WHY ITALY'S POLITICAL MESS REALLY MATTERS THIS TIME
What do animal-rights advocates, a former porn star, and Mussolini's 29-year-old granddaughter have in common? All are parliamentary candidates in one of the most highly charged campaigns in recent Italian history. In the Apr. 5 vote, the traditional parties that have shared power since World War II will be put to the test by neofascists and an array of new organizations, including dozens of single-cause groups such as pro-hunting activists, the Housewives Party, and the powerful Leghe--secessionist leagues that want an autonomous republic in the rich north.
Normally, Europeans do not worry much about ferment in Italy, where a kind of steady chaos has reigned since the war. But this round is different. If Europe is to stay on the road to monetary and political union agreed to at the recent Maastricht summit, it needs an Italy that can deliver on reforms needed to bring the country in line with other powers.
B-TEAM? The betting is that the Christian Democrats, in power for 46 years, will lose their working majority. Such a result may produce a fractious coalition that is incapable of reining in 6% inflation or curbing budget deficits, which now stand at 10% of gross national product--twice American levels.
Already, many Italians say the country is not taking needed steps to stay in the economic forefront. As the deadline for economic unity nears, state companies still control vast swaths of industry and finance, and the government protects champions such as Fiat and Olivetti. While small-scale industry remains a potent force, Italy's macroeconomic numbers are looking more like Spain's or Portugal's rather than Europe's first team, captained by Germany. "Italy is diverging with Europe, not converging," says Olivetti Chairman Carlo De Benedetti.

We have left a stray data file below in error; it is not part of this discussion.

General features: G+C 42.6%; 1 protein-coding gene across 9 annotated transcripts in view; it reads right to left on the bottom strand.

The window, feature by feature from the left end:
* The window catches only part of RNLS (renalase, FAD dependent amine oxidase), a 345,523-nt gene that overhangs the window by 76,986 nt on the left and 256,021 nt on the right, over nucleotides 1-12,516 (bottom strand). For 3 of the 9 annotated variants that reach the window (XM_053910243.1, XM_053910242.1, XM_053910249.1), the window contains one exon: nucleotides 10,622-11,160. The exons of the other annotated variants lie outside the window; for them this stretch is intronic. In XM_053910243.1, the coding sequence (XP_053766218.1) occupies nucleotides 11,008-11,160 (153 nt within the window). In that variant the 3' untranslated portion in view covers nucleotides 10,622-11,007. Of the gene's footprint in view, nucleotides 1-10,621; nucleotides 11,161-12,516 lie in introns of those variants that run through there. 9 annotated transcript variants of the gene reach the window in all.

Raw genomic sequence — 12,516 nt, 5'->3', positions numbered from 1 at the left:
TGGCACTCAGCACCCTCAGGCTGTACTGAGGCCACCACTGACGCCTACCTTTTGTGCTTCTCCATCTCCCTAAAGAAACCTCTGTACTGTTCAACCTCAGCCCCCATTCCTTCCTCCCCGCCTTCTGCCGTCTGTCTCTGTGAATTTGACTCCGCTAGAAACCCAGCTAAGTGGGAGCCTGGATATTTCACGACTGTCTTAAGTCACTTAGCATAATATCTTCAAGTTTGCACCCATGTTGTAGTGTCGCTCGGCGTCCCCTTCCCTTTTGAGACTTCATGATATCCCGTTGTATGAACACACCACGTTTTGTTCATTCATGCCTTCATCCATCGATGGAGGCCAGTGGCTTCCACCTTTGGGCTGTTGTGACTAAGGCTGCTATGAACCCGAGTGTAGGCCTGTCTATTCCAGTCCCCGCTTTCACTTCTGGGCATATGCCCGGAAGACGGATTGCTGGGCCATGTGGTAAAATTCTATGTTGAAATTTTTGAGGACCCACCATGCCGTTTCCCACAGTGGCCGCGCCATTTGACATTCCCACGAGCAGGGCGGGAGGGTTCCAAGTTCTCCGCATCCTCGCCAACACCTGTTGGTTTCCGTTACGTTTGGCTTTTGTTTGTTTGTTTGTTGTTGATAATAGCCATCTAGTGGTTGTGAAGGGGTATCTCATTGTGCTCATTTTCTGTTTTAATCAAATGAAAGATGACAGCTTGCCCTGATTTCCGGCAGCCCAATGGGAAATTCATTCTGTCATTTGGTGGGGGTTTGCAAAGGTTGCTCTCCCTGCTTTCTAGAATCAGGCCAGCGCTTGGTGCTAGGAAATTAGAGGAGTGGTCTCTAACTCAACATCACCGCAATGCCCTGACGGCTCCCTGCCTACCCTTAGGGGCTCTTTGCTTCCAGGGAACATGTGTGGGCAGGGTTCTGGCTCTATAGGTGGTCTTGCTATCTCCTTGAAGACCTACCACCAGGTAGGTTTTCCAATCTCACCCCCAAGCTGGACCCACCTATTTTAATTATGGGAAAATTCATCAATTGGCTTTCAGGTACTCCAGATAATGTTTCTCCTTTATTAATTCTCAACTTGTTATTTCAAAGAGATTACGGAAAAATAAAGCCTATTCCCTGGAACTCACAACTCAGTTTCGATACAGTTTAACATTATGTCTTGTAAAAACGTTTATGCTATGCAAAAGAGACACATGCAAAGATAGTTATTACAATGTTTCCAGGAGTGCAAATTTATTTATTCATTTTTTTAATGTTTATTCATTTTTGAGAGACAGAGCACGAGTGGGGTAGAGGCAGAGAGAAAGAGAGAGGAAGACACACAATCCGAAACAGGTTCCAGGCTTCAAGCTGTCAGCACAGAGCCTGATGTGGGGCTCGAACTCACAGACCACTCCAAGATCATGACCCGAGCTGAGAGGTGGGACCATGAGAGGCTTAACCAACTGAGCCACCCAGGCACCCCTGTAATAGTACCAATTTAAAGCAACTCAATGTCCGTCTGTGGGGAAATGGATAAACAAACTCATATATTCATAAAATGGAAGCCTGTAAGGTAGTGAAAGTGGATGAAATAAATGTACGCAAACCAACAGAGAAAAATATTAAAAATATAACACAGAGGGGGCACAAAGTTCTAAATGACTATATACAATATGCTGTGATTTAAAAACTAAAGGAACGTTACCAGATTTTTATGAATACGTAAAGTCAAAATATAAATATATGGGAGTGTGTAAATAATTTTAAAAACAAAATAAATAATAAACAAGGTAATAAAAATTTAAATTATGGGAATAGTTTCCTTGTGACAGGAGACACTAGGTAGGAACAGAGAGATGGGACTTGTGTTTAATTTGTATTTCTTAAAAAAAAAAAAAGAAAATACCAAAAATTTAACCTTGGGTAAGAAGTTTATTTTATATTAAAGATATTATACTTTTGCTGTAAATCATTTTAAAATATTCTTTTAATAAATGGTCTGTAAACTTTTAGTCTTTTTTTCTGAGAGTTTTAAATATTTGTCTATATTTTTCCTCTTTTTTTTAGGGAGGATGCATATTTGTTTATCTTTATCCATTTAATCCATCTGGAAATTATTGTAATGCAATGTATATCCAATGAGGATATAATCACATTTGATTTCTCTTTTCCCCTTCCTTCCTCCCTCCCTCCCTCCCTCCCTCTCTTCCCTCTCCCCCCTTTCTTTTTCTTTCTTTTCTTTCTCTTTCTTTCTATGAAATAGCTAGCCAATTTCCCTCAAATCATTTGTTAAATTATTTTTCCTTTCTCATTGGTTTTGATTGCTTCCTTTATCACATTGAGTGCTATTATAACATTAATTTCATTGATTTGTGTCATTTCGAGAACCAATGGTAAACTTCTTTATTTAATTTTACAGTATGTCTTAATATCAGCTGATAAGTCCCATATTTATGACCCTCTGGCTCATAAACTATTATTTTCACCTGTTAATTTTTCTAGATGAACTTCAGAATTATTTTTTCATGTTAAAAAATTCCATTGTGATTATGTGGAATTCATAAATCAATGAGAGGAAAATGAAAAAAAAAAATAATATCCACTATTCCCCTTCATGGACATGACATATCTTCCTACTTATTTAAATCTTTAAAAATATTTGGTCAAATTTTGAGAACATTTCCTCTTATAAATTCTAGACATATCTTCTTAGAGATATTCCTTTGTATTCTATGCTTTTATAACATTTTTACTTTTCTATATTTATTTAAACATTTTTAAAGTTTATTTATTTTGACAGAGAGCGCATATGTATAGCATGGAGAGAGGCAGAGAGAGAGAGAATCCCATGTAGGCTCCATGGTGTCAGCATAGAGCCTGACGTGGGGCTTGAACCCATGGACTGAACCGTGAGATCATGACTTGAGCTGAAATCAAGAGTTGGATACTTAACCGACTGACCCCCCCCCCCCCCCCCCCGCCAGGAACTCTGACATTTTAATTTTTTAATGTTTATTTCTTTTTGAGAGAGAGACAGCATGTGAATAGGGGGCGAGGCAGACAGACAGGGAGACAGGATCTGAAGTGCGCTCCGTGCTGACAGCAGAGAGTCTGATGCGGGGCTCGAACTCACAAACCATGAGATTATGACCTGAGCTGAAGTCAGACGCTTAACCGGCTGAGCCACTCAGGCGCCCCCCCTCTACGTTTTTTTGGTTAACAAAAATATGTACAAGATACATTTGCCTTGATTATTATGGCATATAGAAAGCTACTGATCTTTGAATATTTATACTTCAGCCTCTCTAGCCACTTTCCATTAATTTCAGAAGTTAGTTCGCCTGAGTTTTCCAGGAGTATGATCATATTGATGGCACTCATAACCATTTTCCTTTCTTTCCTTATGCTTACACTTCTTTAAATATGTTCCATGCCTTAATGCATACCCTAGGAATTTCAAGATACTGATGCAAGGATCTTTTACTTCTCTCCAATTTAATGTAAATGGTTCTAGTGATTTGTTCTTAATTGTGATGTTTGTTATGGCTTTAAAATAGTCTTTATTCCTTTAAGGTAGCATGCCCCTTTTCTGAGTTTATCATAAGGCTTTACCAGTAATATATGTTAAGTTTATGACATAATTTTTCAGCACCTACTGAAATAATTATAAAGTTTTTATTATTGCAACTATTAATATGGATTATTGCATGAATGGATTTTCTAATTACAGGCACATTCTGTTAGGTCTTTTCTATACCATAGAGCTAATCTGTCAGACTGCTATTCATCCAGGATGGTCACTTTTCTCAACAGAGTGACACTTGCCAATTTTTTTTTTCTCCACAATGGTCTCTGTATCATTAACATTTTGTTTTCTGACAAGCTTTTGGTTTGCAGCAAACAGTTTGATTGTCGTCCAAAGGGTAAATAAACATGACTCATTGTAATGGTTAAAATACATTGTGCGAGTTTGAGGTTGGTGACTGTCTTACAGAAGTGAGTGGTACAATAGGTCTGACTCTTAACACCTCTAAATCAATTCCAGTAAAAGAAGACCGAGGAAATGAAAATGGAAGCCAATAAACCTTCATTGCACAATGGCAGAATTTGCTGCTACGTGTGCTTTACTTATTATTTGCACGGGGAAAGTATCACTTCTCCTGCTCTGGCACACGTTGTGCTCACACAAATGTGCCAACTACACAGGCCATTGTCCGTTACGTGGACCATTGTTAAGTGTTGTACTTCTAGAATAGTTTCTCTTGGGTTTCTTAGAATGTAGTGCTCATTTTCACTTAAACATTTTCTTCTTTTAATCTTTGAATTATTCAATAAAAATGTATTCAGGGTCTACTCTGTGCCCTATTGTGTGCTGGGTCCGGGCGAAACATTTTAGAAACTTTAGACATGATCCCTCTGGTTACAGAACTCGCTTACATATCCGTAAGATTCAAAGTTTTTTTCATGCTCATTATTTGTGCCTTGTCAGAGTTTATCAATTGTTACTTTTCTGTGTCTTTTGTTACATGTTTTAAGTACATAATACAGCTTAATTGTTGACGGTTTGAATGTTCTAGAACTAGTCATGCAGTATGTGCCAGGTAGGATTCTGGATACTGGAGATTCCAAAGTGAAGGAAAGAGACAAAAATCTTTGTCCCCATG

But Italy's problems coincide with political disarray in other European Community mainstays. On Mar. 22, the French Socialists suffered a humiliating defeat at the hands of environmental parties and the right-wing National Front. The Apr. 9 British election seems unlikely to give any party a strong mandate. Weak governments will be vulnerable to special interests and groups such as the Leghe, which stand to win a hefty chunk of the vote in Italy's north. "The problem," says one senior executive in Rome, "is that while leaders are continuing to talk about integration, the grass roots is thinking about disintegration."
That is especially true in Italy, where fear of the Communist Party is what kept the Christian Democrats in power so long. But with the Soviet collapse, the party is losing its raison d'etre. Instead, voters are focusing on the CDs' reputed corruption and aging leadership.
As the campaign heats up, Prime Minister Giulio Andreotti and his ally, Socialist leader Bettino Craxi, are pinning their hopes on the poor, crime-ridden south. There, local bosses often can corral tens of thousands of votes. But the mysterious Mafia-style slaying in Palermo on Mar. 12 of Salvo Lima, a key Andreotti stalwart who supposedly could deliver 250,000 votes, has put even that strategy in doubt. The rattled Andreotti has accused unnamed elements of trying to destabilize Italy.
While the wily, 71-year-old Andreotti may yet survive the crisis, the decline of Christian Democrat influence could make it harder to dm business in Italy--at least in the short run. The shakeup may also presage upheaval in other EC countries, as the twin shocks of the cold war's end and the single market's beginning to work their way through the political system.John Rossant in Rome EDITED BY STANLEY REED